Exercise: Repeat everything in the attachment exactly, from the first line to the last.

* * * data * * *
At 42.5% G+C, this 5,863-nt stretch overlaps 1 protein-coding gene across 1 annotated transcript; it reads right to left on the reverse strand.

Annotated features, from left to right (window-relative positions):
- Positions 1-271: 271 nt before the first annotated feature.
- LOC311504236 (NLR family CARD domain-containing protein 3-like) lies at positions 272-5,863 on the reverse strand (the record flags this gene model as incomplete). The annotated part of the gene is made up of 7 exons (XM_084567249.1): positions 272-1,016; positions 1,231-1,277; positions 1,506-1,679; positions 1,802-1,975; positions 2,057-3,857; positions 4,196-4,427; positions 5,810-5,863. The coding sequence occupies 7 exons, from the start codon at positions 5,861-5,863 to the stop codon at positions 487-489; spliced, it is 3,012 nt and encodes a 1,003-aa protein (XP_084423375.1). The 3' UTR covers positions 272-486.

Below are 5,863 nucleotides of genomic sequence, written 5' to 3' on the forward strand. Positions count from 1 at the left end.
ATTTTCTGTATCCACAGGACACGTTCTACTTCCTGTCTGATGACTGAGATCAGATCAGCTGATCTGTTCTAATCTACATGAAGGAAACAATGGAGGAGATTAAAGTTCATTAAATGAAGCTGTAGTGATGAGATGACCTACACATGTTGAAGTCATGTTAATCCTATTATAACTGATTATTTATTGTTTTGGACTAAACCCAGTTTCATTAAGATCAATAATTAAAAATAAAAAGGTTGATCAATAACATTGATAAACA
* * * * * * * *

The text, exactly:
At 42.5% G+C, this 5,863-nt stretch overlaps 1 protein-coding gene across 1 annotated transcript; it reads right to left on the reverse strand.

Annotated features, from left to right (window-relative positions):
- Positions 1-271: 271 nt before the first annotated feature.
- LOC311504236 (NLR family CARD domain-containing protein 3-like) lies at positions 272-5,863 on the reverse strand (the record flags this gene model as incomplete). The annotated part of the gene is made up of 7 exons (XM_084567249.1): positions 272-1,016; positions 1,231-1,277; positions 1,506-1,679; positions 1,802-1,975; positions 2,057-3,857; positions 4,196-4,427; positions 5,810-5,863. The coding sequence occupies 7 exons, from the start codon at positions 5,861-5,863 to the stop codon at positions 487-489; spliced, it is 3,012 nt and encodes a 1,003-aa protein (XP_084423375.1). The 3' UTR covers positions 272-486.

Below are 5,863 nucleotides of genomic sequence, written 5' to 3' on the forward strand. Positions count from 1 at the left end.
ATTTTCTGTATCCACAGGACACGTTCTACTTCCTGTCTGATGACTGAGATCAGATCAGCTGATCTGTTCTAATCTACATGAAGGAAACAATGGAGGAGATTAAAGTTCATTAAATGAAGCTGTAGTGATGAGATGACCTACACATGTTGAAGTCATGTTAATCCTATTATAACTGATTATTTATTGTTTTGGACTAAACCCAGTTTCATTAAGATCAATAATTAAAAATAAAAAGGTTGATCAATAACATTGATAAACA